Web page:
Just for fun, I decided to look back at my instant analysis of oral arguments in NFIB v. Sebelius. This discussion on the taxing power seems interesting, namely because Chief Justice Roberts seems quite incredulous, and doubts the exact taxing argument he ultimately accepted.
You can listen to it here at The Affordable Care Act Cases 52:54 – 53:25 The Oyez Project at Chicago-Kent. Just hit the play button below.
Scalia firsts asks about the taxing power.
JUSTICE SCALIA: The President said it wasn’t a tax, didn’t he?
GENERAL VERRILLI: Well, Justice Scalia, what the — two things about that, first, as it seems to me, what matters is what power Congress was exercising. And they were — and I think it’s clear that — that the — the — they were exercising the tax power as well as -JUSTICE
SCALIA: You’re making two arguments. Number one, it’s a tax; and number two, even if it isn’t a tax, it’s within the taxing power. I’m just addressing the first.
GENERAL VERRILLI: If the President said -JUSTICE
SCALIA: Is it a tax or not a tax? The President didn’t think it was.
GENERAL VERRILLI: The President said it
wasn’t a tax increase because it ought to be understood as an incentive to get people to have insurance.
I don’t think it’s fair to infer from that anything about whether that is an exercise of the tax power or not.
Kagan, repeating a point she made yesterday, noted that Congress determined to not call it a tax:
KAGAN: I suppose, though, General, one question is whether the determined efforts of Congress not to refer to this as a tax make a difference. I mean, you’re suggesting we should just look to the practical operation. We shouldn’t look at labels. And that seems right, except that here we have a case in which Congress determinedly said this is not a tax, and the question is why should that be irrelevant?
GENERAL VERRILLI: I don’t think that that’s a fair characterization of the actions of Congress here, Justice Kagan. On the — December 23rd, a point of constitutional order was called to, in fact, with respect to this law. The floor sponsor, Senator Baucus, defended it as an exercise of the taxing power. In his response to the point of order, the Senate voted 60 to39 on that proposition.
The legislative history is replete with members of Congress explaining that this law is constitutional as an exercise of the taxing power. It was attacked as a tax by its opponents. So I don’t think this is a situation where you can say that
Congress was avoiding any mention of the tax power.
It would be one thing if Congress explicitly disavowed an exercise of the tax power. But given that it hasn’t done so, it seems to me that it’s — not only is it fair to read this as an exercise of the tax power, but this Court has got an obligation to construe it as an exercise of the tax power, if it can be upheld on that basis.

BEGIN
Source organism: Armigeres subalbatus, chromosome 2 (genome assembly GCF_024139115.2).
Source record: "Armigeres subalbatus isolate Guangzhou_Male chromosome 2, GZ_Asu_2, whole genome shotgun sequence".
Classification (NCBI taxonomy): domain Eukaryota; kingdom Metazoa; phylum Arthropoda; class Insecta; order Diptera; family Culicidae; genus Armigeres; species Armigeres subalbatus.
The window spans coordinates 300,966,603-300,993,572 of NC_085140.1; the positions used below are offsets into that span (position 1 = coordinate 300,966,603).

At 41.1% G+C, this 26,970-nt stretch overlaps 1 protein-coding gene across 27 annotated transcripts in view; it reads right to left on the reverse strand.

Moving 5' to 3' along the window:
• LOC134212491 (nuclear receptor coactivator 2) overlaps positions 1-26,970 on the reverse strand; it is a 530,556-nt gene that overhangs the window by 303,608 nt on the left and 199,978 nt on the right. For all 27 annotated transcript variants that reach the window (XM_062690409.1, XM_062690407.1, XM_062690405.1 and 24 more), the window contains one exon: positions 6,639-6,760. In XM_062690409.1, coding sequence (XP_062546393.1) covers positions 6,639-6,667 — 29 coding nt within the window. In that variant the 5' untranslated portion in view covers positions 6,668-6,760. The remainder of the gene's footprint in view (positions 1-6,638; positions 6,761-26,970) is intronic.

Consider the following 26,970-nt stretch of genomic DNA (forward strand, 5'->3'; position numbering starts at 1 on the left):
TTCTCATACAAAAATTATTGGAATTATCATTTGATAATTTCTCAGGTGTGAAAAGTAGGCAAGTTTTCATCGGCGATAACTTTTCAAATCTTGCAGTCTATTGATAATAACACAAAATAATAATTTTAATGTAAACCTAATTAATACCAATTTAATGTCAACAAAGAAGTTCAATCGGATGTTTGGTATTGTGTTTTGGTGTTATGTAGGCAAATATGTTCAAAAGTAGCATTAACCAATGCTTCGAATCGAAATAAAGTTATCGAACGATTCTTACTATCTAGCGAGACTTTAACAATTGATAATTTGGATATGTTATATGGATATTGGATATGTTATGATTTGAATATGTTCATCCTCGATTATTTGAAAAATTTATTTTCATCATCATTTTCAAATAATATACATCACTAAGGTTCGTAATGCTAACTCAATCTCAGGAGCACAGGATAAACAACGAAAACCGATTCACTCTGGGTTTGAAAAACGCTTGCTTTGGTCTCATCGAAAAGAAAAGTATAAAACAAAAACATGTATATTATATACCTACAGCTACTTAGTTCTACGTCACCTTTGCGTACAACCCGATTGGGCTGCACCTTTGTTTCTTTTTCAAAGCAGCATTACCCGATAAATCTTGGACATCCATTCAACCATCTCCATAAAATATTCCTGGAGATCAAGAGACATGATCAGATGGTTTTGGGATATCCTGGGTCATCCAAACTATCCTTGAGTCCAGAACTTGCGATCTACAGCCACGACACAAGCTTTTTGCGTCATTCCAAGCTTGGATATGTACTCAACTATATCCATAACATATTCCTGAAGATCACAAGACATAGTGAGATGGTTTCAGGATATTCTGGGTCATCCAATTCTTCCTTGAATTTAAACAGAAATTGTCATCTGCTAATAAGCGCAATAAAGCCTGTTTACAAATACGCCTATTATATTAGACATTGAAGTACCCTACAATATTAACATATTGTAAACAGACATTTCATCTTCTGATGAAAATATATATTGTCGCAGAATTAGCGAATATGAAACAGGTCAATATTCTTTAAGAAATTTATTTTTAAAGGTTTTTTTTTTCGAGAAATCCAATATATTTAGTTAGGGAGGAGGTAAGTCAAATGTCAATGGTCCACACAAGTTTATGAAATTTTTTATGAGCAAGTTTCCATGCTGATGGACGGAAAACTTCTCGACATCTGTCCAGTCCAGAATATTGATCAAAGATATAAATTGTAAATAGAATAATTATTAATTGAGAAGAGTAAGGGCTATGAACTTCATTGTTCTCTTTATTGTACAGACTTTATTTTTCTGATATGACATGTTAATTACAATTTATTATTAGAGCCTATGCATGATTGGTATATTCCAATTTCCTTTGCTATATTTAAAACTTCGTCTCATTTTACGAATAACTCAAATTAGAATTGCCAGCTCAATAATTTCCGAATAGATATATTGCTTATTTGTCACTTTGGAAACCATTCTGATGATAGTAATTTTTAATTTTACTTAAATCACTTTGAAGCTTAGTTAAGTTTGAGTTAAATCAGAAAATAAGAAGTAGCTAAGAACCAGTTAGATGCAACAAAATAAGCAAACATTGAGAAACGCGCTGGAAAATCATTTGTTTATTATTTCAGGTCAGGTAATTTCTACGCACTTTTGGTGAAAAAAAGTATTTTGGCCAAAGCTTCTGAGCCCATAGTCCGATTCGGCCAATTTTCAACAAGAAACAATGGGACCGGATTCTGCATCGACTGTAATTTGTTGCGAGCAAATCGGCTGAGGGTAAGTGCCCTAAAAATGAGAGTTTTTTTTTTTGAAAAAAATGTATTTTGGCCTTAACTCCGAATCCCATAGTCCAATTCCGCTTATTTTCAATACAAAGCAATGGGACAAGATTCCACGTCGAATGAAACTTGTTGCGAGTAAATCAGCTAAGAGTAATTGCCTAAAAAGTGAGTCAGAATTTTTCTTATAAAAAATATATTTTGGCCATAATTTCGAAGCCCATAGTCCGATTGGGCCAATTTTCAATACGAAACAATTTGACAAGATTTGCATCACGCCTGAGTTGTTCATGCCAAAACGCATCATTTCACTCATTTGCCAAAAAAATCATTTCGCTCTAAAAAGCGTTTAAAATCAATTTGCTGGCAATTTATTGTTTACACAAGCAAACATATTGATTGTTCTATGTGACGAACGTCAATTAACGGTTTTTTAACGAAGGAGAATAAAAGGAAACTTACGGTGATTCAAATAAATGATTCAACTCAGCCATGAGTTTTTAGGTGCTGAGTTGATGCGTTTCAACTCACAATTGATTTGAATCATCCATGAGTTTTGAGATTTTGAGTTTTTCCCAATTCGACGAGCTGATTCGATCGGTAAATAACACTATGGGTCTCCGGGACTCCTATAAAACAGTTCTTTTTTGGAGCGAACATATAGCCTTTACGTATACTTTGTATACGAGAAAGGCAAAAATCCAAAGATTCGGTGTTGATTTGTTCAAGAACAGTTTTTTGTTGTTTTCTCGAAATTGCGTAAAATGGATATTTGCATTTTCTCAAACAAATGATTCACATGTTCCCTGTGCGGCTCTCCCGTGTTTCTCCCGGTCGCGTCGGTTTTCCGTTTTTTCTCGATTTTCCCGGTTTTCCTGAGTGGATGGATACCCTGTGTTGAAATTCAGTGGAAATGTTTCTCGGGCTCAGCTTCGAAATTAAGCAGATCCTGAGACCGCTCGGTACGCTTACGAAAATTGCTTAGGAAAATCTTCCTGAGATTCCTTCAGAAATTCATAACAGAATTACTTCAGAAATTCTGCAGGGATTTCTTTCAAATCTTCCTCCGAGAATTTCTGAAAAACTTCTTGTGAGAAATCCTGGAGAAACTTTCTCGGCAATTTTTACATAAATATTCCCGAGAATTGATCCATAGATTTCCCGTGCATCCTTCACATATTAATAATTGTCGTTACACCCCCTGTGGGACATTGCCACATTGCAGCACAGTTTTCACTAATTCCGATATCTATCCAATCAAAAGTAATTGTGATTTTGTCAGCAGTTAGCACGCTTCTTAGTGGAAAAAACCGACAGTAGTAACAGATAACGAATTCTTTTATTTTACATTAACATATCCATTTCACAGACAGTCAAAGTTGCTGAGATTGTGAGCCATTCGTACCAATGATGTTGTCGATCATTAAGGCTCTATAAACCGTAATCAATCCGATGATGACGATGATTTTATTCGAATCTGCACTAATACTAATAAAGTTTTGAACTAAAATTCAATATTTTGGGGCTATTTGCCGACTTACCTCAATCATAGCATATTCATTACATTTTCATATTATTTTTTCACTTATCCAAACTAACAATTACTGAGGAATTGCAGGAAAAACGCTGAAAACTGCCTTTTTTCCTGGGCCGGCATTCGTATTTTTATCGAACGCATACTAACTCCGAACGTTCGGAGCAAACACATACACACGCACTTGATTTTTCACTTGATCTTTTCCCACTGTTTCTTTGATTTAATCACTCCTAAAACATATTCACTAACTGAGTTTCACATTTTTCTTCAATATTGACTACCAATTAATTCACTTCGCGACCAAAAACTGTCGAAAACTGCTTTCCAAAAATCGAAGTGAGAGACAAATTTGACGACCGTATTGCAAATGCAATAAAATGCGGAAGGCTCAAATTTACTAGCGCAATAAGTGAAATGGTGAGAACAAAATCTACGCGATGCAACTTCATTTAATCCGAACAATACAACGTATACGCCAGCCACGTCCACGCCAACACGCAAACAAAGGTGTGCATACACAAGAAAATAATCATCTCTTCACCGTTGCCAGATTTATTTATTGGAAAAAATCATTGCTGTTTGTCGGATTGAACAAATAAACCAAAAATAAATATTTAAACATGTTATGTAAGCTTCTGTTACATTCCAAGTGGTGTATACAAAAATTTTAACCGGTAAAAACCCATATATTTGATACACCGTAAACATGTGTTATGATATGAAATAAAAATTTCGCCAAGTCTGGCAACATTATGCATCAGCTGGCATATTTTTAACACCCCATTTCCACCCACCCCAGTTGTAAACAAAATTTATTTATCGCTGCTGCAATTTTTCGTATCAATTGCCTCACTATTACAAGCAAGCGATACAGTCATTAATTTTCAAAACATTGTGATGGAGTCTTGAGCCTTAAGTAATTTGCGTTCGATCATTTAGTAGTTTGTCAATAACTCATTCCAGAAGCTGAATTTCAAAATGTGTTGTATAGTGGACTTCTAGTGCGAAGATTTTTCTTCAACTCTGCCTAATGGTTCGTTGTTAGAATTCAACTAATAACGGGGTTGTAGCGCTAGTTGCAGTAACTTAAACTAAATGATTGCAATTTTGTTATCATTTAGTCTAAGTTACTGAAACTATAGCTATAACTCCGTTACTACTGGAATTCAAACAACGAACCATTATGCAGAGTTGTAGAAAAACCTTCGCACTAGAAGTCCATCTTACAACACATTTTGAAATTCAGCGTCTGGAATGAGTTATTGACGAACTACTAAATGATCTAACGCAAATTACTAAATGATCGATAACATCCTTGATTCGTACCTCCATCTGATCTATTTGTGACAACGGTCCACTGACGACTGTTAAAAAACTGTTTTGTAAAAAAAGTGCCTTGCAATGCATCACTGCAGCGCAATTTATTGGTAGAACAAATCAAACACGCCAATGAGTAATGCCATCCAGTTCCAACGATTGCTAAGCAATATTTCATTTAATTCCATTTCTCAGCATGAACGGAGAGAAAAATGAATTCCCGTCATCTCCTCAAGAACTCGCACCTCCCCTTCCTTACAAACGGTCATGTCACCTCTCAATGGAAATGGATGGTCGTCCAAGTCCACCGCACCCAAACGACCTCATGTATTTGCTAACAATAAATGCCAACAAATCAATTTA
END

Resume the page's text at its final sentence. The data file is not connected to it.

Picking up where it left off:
What obligation? CJ calls BS on SG:
CHIEF JUSTICE ROBERTS: Why didn’t Congress call it a tax, then?
GENERAL VERRILLI: Well -CHIEF
JUSTICE ROBERTS: You’re telling me they thought of it as a tax, they defended it on the tax power. Why didn’t they say it was a tax?
GENERAL VERRILLI: They might have thought, Your Honor, that calling it a penalty as they did would make it more effective in accomplishing its objective. But it is — in the Internal Revenue Code it is collected by the IRS on April 15th. I don’t think this is a situation in which you can say -CHIEF
JUSTICE ROBERTS: Well, that’s the reason. They thought it might be more effective if they called it a penalty.
GENERAL VERRILLI: Well, I — you know, I don’t — there is nothing that I know of that illuminates that, but certainly
The Solicitor General said the Court has an “obligation to construe it as an exercise of the tax power, if it can be upheld on that basis.”
To that, the Chief responds quite critically, and interrupts the Solicitor General, and asks if it is a tax, why didn’t Congress call it a tax. The Chief does not seem particularly convinced on this issue, with the SG having a nonsensical answer of “there is nothing I know of that illuminates that.”
Yet, that is the *exact* issue he later accepted.
That is the entirety of the questions the Chief asked SG about the taxing power.
Interestingly, here is Verrilli’s closing argument:
But if there is any doubt about that under the Commerce Clause, then I urge this Court to uphold the minimum coverage provision as an exercise of the taxing power.
Under New York v. United States, this is precisely a parallel situation. If the Court thinks there is any doubt about the ability of Congress to impose the requirement in 5000A(a), it can be treated as simply the predicate to which the tax incentive of 5000A(b) seeks accomplishment.
And the Court, as the Court said in New York, has a solemn obligation to respect the judgments of the democratically accountable branches of government, and because this statute can be construed in a manner that allows it to be upheld in that way, I respectfully submit that it is this Court’s duty to do so.
To which the Chief replied:
CHIEF JUSTICE ROBERTS: Thank you, General.
Thank you, indeed.